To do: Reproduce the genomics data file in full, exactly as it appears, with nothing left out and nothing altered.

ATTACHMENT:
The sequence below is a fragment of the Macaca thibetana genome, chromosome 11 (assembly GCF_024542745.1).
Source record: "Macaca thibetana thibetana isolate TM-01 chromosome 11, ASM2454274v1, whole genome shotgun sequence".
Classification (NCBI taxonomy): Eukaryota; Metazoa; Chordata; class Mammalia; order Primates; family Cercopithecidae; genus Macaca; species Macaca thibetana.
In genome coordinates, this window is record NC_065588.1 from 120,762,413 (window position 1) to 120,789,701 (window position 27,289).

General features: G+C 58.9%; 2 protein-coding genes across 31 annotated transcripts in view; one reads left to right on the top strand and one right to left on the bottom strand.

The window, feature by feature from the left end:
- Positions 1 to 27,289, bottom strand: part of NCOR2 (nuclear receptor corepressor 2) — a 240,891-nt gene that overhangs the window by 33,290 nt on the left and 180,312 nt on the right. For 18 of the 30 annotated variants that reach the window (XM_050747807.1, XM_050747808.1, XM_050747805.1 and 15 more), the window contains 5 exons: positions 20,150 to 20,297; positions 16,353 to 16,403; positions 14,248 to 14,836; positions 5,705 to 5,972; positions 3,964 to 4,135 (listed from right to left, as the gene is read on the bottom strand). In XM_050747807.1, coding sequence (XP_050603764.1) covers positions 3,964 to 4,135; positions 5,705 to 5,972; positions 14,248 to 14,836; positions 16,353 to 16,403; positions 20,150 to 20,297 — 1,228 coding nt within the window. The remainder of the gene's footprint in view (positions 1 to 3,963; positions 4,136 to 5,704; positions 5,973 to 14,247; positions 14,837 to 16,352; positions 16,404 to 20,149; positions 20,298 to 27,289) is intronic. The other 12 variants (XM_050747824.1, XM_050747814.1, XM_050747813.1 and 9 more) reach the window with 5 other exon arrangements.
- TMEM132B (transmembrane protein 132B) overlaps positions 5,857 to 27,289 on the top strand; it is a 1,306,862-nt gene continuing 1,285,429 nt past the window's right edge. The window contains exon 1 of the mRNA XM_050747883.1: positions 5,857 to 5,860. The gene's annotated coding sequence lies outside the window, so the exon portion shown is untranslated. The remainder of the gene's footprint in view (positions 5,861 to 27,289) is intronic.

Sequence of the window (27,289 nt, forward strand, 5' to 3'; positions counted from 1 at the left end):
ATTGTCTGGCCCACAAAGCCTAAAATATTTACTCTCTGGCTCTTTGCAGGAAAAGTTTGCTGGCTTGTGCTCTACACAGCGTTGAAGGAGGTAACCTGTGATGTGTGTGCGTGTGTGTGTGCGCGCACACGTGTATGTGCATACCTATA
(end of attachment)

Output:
The sequence below is a fragment of the Macaca thibetana genome, chromosome 11 (assembly GCF_024542745.1).
Source record: "Macaca thibetana thibetana isolate TM-01 chromosome 11, ASM2454274v1, whole genome shotgun sequence".
Classification (NCBI taxonomy): Eukaryota; Metazoa; Chordata; class Mammalia; order Primates; family Cercopithecidae; genus Macaca; species Macaca thibetana.
In genome coordinates, this window is record NC_065588.1 from 120,762,413 (window position 1) to 120,789,701 (window position 27,289).

General features: G+C 58.9%; 2 protein-coding genes across 31 annotated transcripts in view; one reads left to right on the top strand and one right to left on the bottom strand.

The window, feature by feature from the left end:
- Positions 1 to 27,289, bottom strand: part of NCOR2 (nuclear receptor corepressor 2) — a 240,891-nt gene that overhangs the window by 33,290 nt on the left and 180,312 nt on the right. For 18 of the 30 annotated variants that reach the window (XM_050747807.1, XM_050747808.1, XM_050747805.1 and 15 more), the window contains 5 exons: positions 20,150 to 20,297; positions 16,353 to 16,403; positions 14,248 to 14,836; positions 5,705 to 5,972; positions 3,964 to 4,135 (listed from right to left, as the gene is read on the bottom strand). In XM_050747807.1, coding sequence (XP_050603764.1) covers positions 3,964 to 4,135; positions 5,705 to 5,972; positions 14,248 to 14,836; positions 16,353 to 16,403; positions 20,150 to 20,297 — 1,228 coding nt within the window. The remainder of the gene's footprint in view (positions 1 to 3,963; positions 4,136 to 5,704; positions 5,973 to 14,247; positions 14,837 to 16,352; positions 16,404 to 20,149; positions 20,298 to 27,289) is intronic. The other 12 variants (XM_050747824.1, XM_050747814.1, XM_050747813.1 and 9 more) reach the window with 5 other exon arrangements.
- TMEM132B (transmembrane protein 132B) overlaps positions 5,857 to 27,289 on the top strand; it is a 1,306,862-nt gene continuing 1,285,429 nt past the window's right edge. The window contains exon 1 of the mRNA XM_050747883.1: positions 5,857 to 5,860. The gene's annotated coding sequence lies outside the window, so the exon portion shown is untranslated. The remainder of the gene's footprint in view (positions 5,861 to 27,289) is intronic.

Sequence of the window (27,289 nt, forward strand, 5' to 3'; positions counted from 1 at the left end):
ATTGTCTGGCCCACAAAGCCTAAAATATTTACTCTCTGGCTCTTTGCAGGAAAAGTTTGCTGGCTTGTGCTCTACACAGCGTTGAAGGAGGTAACCTGTGATGTGTGTGCGTGTGTGTGTGCGCGCACACGTGTATGTGCATACCTATA